Park Street Pizza
Travel | Amish Country

4 Surprising Food Finds in Ohio’s Amish Country

Check out four experiences that go beyond traditional fare, from garden-fresh fine dining to a pizza shop that gets its ingredients from local farms.

Ohio’s Amish Country is most often associated with rolling hills, handmade furniture and the clip-clop rhythm of horses and buggies. When it comes to food, the northeast Ohio region centered around Holmes County and parts of the surrounding area is known for its locally made cheeses, high-quality meats, delicious pastries and homemade pies. But these four food spots go beyond the traditional expectations when it comes to farm-fresh fare. Here are some of the spots shaking things up in Ohio’s Amish Country, from a seven-day-a-week farm store that operates on the honor system to fresh-and-local fine dining restaurant in Millersburg that offers menu options not often seen in the area. 

Family at Park Street Pizza (photo by Agape Photography)
Park Street Pizza

Rocky and Courtney Shanower grew up in Sugarcreek. So, when the husband and wife opened their Park Street Pizza there in 2003, they quickly forged relationships with the local farmers from whom they began buying their ingredients.

“It’s been a long-term partnership for us,” says Rocky Shanower. “Knowing some of these farmers individually and personally has made it rewarding to partner with them and help their businesses grow along with ours. We strongly believe that we have an opportunity with our business to make a positive impact, not just sell pizza.”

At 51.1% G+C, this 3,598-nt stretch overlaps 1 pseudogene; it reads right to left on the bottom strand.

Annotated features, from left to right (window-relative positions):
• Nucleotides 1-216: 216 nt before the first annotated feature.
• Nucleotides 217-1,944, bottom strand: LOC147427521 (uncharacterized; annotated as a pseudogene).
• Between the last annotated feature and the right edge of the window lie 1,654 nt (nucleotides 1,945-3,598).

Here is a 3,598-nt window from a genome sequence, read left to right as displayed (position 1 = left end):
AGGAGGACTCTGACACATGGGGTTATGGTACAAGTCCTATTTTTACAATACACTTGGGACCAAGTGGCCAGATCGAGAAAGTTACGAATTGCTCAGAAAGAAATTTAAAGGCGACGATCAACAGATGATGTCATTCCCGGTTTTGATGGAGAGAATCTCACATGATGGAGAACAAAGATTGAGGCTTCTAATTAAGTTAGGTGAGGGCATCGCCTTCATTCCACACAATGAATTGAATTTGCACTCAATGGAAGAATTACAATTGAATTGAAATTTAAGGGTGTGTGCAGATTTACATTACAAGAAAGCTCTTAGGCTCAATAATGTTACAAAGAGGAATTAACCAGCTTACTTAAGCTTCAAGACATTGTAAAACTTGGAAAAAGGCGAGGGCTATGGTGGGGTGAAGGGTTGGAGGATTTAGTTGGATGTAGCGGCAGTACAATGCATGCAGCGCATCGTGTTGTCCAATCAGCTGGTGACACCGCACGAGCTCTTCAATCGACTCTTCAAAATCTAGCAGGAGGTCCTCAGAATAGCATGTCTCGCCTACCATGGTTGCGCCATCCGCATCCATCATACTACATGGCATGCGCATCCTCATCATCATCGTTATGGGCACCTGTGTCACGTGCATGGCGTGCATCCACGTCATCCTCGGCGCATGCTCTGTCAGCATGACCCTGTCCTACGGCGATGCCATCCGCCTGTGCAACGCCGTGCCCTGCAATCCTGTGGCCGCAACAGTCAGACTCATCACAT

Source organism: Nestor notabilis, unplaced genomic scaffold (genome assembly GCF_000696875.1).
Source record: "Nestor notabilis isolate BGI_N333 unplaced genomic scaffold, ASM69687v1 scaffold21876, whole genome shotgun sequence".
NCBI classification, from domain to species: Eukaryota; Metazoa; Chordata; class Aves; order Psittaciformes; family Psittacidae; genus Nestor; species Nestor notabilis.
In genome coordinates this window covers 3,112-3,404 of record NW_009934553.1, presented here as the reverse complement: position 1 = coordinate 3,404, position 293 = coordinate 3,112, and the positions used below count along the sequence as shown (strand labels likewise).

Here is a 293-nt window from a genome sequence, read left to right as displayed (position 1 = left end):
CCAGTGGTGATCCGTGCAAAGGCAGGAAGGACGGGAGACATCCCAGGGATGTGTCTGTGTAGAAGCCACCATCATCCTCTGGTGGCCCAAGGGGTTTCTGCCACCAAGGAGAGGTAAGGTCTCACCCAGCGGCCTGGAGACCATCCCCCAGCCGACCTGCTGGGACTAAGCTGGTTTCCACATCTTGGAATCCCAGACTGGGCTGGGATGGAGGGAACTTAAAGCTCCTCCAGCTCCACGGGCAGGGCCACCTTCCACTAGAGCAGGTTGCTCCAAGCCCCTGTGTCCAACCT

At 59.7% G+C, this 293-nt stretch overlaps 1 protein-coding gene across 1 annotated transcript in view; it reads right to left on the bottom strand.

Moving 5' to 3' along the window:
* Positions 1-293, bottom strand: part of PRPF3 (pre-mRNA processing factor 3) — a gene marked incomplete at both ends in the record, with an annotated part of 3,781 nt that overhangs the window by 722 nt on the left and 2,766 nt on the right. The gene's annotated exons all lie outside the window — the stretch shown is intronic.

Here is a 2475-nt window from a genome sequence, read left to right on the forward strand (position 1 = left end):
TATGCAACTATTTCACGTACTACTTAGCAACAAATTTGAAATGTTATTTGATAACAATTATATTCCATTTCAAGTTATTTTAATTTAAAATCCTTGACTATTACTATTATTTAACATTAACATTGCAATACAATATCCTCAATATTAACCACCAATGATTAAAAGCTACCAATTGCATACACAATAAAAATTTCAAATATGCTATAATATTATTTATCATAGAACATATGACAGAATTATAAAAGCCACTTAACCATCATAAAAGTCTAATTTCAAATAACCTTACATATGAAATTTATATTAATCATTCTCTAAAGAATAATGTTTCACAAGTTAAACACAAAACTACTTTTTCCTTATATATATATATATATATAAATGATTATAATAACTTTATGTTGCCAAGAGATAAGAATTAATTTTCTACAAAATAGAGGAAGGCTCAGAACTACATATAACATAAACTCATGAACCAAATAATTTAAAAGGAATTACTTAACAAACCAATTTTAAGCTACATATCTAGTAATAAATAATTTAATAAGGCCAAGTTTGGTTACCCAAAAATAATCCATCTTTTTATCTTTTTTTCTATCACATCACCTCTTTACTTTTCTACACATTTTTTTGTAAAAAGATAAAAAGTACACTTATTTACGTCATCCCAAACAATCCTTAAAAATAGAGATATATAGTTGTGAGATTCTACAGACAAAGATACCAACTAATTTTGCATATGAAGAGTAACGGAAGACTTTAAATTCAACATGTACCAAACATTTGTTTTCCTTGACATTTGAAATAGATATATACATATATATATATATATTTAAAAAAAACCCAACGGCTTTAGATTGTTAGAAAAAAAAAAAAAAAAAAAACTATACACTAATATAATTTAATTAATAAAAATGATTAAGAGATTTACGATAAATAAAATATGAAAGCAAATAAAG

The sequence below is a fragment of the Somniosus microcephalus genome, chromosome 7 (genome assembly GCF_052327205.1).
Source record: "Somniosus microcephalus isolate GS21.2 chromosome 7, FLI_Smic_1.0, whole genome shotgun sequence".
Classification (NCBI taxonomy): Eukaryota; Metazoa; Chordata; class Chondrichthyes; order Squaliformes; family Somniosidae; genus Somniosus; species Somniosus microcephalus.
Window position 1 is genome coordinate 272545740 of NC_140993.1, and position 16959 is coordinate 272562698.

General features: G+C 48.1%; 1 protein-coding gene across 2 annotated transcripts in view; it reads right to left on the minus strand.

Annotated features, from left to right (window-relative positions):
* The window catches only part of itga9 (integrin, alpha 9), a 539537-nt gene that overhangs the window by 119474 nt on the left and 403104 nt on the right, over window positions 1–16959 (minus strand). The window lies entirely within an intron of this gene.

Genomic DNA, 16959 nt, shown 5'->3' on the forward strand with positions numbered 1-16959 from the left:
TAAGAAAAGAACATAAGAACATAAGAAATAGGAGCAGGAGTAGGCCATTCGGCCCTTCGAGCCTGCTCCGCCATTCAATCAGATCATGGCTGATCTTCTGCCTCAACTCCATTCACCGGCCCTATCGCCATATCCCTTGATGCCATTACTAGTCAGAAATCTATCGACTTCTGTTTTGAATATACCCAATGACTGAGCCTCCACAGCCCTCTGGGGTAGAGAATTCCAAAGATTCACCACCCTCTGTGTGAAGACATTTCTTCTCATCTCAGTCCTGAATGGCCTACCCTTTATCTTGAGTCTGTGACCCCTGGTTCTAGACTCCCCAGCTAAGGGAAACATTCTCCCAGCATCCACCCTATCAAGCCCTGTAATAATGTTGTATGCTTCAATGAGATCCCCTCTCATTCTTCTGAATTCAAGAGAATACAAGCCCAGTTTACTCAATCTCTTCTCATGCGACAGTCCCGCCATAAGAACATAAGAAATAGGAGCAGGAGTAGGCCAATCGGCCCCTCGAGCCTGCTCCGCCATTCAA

Turns out when your ingredients are this fresh, your pizza makes a positive impression, too. Popular pies include the Colossal Italian, topped with both regular and spicy Italian sausage from Sweet Meadows Farm, a nearby organic family farm that raises, butchers and processes its own livestock. No matter which of the dozen signature pizzas you choose (or whether you prefer to build your own) each has a chewy, soft crust that is made in-house from dough that has been cold fermented for at least 24 hours to boost its flavor.

“If you fall in love with a menu item you have to come back to us to get it,” Shanower says, “because you won’t find it anywhere else.” 215 Dover Rd. NW, Sugarcreek 44681, 330/852-2993,

Meal at Tarragon at the Inn at Honey Run (photo by Jumping Rocks Inc.)
Tarragon at The Inn at Honey Run